Elizabeth Davies: Older moms have different perspective
My mom was fully entrenched in the world of sleepovers, report cards and after-school activities.
Then she got the biggest kind of surprise.
I came along 11 years after my parents thought their family was complete. Eleven years since my mom had done the sleepless newborn stage. Eleven years since washing cloth diapers. Eleven years since having a completely helpless human being who relied on her every move.
Back then — the mid-1970s — women tended to do their childbearing in their 20s. Women her age, my mother was told, did not have healthy babies. They were just too old.
So her doctor offered an abortion.
Lucky for me, my mom turned him down and decided to take her chances. She ended up with a baby girl who had 10 fingers, 10 toes and not a single health problem.
Not long ago, I sat back and did some math. What I realized is that my mom — so ancient when she gave birth to me — was exactly the same age that I will be when I have our third child this summer: 35.
The official medical term is “advanced maternal age.” Personally, I would like to think of it as “advanced maternal perspective.” There’s something to be said for raising children with a little life experience under your belt.
I once told my mother that I don’t remember ever being yelled at as a child. Did she really not ever raise her voice or could I just not remember?
“Oh, I yelled at your brothers,” she admitted. “I had just grown up a bit by the time you came along.”
As it happens, older parents simply aren’t the odd men out nowadays. Increasingly, women are finishing college and starting a career before focusing on family. They marry later and start a family later.
There are downsides to being an older parent. With two small children and pregnant with a third, I can tell you: I’m tired.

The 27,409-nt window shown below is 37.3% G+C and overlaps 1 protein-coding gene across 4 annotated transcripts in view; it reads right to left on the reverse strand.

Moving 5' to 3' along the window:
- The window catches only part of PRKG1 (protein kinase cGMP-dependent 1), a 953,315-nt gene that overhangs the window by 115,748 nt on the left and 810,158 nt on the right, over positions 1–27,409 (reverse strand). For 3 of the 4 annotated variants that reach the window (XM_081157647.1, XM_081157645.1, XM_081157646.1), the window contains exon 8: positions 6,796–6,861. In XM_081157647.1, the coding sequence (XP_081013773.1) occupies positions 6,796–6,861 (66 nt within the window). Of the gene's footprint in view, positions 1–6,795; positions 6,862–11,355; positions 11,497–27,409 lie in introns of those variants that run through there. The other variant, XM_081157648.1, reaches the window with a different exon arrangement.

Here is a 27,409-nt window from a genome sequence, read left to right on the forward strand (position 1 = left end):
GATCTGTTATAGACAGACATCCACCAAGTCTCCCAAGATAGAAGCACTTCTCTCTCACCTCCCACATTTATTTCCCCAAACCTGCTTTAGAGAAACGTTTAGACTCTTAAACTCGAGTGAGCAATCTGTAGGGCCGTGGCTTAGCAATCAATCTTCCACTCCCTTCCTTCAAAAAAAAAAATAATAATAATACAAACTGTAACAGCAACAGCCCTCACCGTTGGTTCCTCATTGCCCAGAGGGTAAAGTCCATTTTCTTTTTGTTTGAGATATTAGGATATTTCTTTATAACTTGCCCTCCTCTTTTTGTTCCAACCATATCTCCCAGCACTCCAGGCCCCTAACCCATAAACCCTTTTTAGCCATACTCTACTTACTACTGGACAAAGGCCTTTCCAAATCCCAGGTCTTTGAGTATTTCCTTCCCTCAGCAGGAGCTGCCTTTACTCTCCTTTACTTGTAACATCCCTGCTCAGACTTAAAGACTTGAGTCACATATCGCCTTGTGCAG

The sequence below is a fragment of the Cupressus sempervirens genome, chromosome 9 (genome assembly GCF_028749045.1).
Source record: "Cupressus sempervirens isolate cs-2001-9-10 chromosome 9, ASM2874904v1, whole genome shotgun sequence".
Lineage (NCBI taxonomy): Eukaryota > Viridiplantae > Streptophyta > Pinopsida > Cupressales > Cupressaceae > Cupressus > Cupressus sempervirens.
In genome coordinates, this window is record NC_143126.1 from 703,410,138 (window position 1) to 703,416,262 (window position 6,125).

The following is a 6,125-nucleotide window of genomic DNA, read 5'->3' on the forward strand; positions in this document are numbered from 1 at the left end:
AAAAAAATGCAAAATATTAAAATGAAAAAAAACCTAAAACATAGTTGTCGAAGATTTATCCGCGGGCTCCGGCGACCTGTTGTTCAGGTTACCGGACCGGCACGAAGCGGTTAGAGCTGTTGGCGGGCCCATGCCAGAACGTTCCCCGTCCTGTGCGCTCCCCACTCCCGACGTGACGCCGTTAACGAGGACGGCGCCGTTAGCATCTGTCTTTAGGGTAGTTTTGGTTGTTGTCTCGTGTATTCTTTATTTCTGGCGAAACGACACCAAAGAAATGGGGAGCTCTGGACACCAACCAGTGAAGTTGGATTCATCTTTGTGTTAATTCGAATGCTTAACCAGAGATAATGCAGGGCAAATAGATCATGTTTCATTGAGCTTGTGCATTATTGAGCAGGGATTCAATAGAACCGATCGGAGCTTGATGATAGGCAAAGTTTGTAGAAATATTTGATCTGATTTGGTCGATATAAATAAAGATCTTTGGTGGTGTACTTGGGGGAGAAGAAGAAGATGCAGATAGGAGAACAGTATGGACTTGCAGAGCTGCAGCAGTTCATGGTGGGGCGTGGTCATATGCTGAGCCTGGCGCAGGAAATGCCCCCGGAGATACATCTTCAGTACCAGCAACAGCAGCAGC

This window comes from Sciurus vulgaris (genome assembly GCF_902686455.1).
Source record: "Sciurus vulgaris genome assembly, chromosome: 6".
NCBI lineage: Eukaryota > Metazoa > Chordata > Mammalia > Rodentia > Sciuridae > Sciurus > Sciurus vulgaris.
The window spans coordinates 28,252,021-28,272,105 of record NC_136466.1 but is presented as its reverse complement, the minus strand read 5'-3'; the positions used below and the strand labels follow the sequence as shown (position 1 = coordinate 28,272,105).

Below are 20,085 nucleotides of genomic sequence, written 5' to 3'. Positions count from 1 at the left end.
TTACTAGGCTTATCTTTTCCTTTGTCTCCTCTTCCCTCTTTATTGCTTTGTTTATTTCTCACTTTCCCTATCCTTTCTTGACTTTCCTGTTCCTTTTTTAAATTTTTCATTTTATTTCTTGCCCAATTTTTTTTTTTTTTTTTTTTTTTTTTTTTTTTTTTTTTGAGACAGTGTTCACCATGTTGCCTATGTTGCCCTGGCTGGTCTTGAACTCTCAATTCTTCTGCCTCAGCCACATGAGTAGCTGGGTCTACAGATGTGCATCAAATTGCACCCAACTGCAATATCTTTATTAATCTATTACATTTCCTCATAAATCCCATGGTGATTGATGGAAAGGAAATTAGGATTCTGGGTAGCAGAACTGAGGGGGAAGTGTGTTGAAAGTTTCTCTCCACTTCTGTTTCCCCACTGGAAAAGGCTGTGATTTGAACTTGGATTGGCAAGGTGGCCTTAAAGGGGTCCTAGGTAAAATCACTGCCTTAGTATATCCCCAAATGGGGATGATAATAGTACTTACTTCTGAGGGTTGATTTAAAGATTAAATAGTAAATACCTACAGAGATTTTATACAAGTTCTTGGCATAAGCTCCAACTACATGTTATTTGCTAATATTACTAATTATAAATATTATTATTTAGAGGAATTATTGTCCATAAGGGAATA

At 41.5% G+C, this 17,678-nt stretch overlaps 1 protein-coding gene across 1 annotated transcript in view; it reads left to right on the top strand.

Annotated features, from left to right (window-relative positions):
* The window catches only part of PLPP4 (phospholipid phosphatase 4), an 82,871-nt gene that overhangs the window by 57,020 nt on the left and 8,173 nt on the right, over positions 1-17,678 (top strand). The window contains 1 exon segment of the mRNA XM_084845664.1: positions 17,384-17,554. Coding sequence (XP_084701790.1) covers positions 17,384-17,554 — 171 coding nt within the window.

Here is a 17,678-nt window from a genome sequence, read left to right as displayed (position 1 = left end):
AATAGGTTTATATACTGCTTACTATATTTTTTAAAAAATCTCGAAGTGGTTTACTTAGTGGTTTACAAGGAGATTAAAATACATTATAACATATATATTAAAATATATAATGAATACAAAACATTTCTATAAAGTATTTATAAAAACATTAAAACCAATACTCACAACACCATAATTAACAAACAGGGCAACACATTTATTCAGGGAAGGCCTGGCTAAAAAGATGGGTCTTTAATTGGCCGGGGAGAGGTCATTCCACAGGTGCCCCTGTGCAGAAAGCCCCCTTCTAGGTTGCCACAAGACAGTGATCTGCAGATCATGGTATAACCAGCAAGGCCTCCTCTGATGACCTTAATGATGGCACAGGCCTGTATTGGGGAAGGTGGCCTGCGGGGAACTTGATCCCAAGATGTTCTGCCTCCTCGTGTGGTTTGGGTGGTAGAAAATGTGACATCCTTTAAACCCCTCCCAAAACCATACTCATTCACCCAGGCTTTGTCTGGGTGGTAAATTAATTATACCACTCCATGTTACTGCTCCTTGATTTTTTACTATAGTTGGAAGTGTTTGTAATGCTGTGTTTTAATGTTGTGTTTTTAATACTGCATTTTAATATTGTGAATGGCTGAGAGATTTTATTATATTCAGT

My body seems to be wondering why I keep standing up to fetch sippy cups and fresh jars of Play-Doh. It doesn’t understand why I insist on sitting on the ground — and then standing up again — with such frequency. It wants to know why I haul a 20-pound child up the stairs all the time.
Even when they’re not pregnant, older mothers sometimes struggle to summon the energy of their younger counterparts. They fast-forward and realize that they will be nearing retirement when their children graduate from college. They wonder if they’ll live to see their grandchildren get married. If they’ll even know their grandchildren at all.
But for those of us in the “advanced” category, it’s not all about increased risks or aching backs or general fatigue. There are blessings in being an older parent as well.
We have a little more perspective on life. We’re further removed from those “I’ll never make my child eat peas” vows. We have confidence in our decisions, our beliefs and our values.
As an older parent, I like to think we have the special opportunity to reflect more — even on the busiest, most tear-filled days. Someday, we know, those bear hugs and butterfly kisses will be gone.
And so we push aside the fatigue and push the swing “just one more time.”
Because each part of life is a passing stage, we’ve learned, and the best ones are over far too soon.
Elizabeth Davies can be reached at email@example.com.